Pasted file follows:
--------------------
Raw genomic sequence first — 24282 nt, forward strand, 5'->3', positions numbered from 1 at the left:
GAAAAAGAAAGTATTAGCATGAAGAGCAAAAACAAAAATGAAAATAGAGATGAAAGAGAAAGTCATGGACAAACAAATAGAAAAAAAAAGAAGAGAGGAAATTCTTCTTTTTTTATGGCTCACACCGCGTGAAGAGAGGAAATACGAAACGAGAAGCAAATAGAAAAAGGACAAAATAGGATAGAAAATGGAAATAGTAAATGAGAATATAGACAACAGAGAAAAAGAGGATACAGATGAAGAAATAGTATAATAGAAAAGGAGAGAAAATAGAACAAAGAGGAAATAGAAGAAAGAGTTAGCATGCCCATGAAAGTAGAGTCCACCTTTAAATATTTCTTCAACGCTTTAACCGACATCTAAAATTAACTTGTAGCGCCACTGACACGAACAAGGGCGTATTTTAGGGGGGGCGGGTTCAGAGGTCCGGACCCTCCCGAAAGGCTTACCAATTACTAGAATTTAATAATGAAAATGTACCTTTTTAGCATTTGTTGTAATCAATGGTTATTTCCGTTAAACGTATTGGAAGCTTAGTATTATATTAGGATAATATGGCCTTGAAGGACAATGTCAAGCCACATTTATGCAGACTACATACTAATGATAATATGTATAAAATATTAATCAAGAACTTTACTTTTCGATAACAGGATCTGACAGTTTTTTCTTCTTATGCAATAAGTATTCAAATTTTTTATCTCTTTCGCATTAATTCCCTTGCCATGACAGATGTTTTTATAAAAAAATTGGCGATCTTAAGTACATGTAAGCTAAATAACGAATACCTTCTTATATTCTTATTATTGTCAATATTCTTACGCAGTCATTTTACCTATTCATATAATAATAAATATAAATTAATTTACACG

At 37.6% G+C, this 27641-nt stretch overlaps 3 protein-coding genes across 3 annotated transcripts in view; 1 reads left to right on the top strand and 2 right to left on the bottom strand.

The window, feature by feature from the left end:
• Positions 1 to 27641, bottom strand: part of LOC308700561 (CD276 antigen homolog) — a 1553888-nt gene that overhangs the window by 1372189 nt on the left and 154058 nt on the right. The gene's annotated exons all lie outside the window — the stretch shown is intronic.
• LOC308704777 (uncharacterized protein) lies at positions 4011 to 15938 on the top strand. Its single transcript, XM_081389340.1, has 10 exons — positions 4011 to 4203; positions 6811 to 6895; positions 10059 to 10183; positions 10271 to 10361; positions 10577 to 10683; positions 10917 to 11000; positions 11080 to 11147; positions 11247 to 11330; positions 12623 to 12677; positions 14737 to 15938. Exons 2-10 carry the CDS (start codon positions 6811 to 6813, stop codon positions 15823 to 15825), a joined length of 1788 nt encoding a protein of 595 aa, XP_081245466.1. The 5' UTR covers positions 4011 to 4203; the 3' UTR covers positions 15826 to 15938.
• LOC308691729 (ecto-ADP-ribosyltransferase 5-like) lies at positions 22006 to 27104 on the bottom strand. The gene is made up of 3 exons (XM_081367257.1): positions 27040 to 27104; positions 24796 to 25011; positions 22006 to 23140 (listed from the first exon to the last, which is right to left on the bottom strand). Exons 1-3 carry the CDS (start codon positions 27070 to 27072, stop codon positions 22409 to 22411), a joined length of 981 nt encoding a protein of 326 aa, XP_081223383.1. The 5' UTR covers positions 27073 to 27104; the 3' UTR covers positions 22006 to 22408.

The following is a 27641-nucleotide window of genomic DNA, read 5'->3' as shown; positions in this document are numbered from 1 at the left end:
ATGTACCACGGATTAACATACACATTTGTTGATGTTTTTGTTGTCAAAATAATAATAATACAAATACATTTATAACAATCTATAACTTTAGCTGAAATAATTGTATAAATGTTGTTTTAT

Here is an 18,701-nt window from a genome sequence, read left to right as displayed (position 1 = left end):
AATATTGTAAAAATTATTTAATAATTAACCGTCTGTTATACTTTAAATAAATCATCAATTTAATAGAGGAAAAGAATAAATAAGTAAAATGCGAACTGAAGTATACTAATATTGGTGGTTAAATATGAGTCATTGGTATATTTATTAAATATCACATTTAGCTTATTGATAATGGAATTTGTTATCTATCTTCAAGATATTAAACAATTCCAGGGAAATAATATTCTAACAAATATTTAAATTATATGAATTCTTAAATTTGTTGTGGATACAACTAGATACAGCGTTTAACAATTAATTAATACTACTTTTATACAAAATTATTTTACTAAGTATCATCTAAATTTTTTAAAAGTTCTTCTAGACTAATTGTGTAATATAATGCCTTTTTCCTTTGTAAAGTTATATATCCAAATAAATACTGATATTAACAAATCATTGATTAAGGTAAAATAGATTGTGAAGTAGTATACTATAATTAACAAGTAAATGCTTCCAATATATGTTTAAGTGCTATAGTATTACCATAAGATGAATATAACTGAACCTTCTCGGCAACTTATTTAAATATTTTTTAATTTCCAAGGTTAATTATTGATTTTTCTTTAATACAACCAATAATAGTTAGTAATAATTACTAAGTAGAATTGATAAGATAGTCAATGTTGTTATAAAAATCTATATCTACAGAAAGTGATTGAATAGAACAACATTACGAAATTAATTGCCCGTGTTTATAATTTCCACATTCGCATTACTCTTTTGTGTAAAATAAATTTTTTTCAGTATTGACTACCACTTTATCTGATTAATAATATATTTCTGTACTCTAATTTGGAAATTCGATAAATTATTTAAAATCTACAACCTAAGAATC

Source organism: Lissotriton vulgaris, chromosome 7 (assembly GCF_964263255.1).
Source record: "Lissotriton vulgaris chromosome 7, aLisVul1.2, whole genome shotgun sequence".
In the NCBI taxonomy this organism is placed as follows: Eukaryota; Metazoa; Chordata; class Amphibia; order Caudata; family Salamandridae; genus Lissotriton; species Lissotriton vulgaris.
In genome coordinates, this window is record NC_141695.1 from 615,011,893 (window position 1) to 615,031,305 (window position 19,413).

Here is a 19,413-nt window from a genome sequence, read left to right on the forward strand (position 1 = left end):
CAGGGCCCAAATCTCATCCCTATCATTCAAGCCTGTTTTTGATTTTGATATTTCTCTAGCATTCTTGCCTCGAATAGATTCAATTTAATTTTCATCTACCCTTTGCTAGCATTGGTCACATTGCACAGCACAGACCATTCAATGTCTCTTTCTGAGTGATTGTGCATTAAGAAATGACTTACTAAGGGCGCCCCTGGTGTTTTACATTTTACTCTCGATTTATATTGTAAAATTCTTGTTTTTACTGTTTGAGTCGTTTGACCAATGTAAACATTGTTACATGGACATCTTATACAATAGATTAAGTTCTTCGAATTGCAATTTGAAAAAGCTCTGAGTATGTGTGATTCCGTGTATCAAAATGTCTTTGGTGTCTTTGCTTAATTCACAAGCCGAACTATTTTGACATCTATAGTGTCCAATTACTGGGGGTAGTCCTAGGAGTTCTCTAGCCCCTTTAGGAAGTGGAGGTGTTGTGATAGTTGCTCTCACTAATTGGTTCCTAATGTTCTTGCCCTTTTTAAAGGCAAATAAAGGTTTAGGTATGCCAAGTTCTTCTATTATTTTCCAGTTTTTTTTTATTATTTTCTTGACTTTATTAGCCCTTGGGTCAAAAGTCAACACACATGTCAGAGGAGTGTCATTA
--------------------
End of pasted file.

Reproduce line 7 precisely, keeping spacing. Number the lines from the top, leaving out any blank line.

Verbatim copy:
• LOC308691729 (ecto-ADP-ribosyltransferase 5-like) lies at positions 22006 to 27104 on the bottom strand. The gene is made up of 3 exons (XM_081367257.1): positions 27040 to 27104; positions 24796 to 25011; positions 22006 to 23140 (listed from the first exon to the last, which is right to left on the bottom strand). Exons 1-3 carry the CDS (start codon positions 27070 to 27072, stop codon positions 22409 to 22411), a joined length of 981 nt encoding a protein of 326 aa, XP_081223383.1. The 5' UTR covers positions 27073 to 27104; the 3' UTR covers positions 22006 to 22408.